STREETS OF FEAR: Ten people were killed over the last three weeks during gang shootings in Hanover Park.Picture: Leon Knipe
My story is my own but the same as that of many other young people on the Cape Flats and elsewhere. I live in a war zone in Hanover Park in the territory of a certain gang.

I am 17, with big dreams like many teenagers. But my life has been turned upside down so many times I get lost.

In the violent community where I live, it is easy to get drugs and there is pressure to take drugs. My father is a drug addict and became aggressive towards my mother, as well as my other two siblings and myself.

My father has been in prison seven times because of abuse.

My mind was never on schoolwork because of confusing feelings I experienced as a result of my home problems. I remember at primary school, I slacked off because of emotional abuse and seeing the physical attacks on my mother.

I wanted to drop out of school many times because of the situation at my home.

LOOKING AHEAD: Rasheedah Smith has found new hope and purpose.

I was always upset and angry and could not understand why. I didn’t know how to feel love for another person because of the big emotions I had to deal with.

On the one hand, I love my father but on the other I fear him. I have two other siblings from my mother and about seven from my father.

My mother eventually lost her love for my father and he is not really in my life now.

Fathers are supposed to protect you. You must look up to your father, but for me and I am sure for thousands like me, it is difficult. Sometimes they would ask at school “what does your father do for a living?”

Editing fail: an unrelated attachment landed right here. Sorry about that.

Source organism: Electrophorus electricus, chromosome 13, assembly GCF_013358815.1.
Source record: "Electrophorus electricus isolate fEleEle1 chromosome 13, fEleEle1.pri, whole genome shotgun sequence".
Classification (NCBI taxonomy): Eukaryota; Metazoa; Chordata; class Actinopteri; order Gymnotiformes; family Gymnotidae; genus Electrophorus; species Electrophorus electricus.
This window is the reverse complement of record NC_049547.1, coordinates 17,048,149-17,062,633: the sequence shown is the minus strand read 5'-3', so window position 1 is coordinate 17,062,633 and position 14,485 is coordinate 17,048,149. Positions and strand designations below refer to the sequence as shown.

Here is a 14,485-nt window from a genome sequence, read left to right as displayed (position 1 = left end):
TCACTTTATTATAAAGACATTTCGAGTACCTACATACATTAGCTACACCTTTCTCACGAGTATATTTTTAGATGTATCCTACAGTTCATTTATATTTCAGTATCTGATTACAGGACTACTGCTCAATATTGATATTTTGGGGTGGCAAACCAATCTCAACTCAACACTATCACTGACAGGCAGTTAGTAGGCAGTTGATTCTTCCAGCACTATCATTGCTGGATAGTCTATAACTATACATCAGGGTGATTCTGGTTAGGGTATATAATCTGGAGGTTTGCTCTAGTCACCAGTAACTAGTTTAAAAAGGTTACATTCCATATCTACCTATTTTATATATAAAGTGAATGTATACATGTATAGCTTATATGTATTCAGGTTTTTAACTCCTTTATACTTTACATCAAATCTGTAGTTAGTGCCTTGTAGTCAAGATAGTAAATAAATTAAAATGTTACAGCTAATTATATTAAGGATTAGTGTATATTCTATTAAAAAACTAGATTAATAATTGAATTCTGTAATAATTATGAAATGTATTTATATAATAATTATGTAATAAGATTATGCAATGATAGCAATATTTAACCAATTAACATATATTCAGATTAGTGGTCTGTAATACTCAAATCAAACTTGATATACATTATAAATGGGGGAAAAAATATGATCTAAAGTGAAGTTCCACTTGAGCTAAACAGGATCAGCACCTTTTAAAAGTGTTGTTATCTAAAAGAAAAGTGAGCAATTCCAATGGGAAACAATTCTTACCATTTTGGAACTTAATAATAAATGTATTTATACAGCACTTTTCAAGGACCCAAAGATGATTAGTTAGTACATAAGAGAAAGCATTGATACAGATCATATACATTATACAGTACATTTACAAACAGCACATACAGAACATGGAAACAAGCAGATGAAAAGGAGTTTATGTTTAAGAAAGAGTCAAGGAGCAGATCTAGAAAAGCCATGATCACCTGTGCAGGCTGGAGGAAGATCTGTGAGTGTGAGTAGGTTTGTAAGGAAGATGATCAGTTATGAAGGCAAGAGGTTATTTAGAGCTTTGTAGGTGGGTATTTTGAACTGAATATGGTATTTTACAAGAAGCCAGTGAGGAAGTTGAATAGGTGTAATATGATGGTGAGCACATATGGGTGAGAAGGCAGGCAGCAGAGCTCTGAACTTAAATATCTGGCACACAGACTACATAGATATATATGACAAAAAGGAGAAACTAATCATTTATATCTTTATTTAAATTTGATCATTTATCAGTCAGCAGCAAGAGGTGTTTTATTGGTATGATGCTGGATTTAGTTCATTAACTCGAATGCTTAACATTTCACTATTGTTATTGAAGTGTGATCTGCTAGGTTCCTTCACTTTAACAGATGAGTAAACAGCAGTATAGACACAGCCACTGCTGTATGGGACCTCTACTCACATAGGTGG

It’s hard to speak about him, so I withdraw from conversations. Despite all the pressures to drop out, I passed to Grade 11.

Then something big happened on January 25 this year.

I attended the Peace Ambassadors programme. It immediately had a huge impact. No one knew my story but I was listening to Professor Brian Williams talk about peace and harmony.

It inspired me, especially the part about inner peace and how you must take responsibility to make your own peace.

The professor encouraged us to find words linked to peace. It hit me that words such as “respect” and “love” are like family members to peace.

Love is peace and peace is love. I never knew how important the word “peace” was until I took part in the programme. Suddenly I saw things differently and understood that to love, I had to have peace.

We were encouraged to design our own definitions and meaning of peace. We had to identify what we thought peace and development were, and make small plans to do something good and kind for someone else and for ourselves.

We had to be kind to ourselves? I did not know that that was something one must do. But it excited me that you must do something nice for yourself.

We had to share the message of peace with others and I organised friends to help spread peace messages to 500 others.

It became such an enjoyable thing to do. People were surprised when we invited them to come and listen to peace messages. We got young boys and girls from the schools to come and listen to us. We had soccer tournaments and gave them some chips and biscuits. The children were playing with such joy in their hearts. It was so nice to see this. The community needs peace. Not just in Hanover Park but in the Western Cape and South Africa. Everyone deserves and needs peace in their lives.

This peace programme is for anyone, whether you have troubles in your house or if you find it hard to love. My own life changed as Professor Williams encouraged me to focus on my future and not to let my past decide who I am. It will not be easy, but I am going to try every day. I am now a committed Peace Ambassador for life.

* Rasheedah Smith is a Grade 11 Mount-view High School pupil

** The views expressed here are not necessarily those of Independent Newspapers

Cape Argus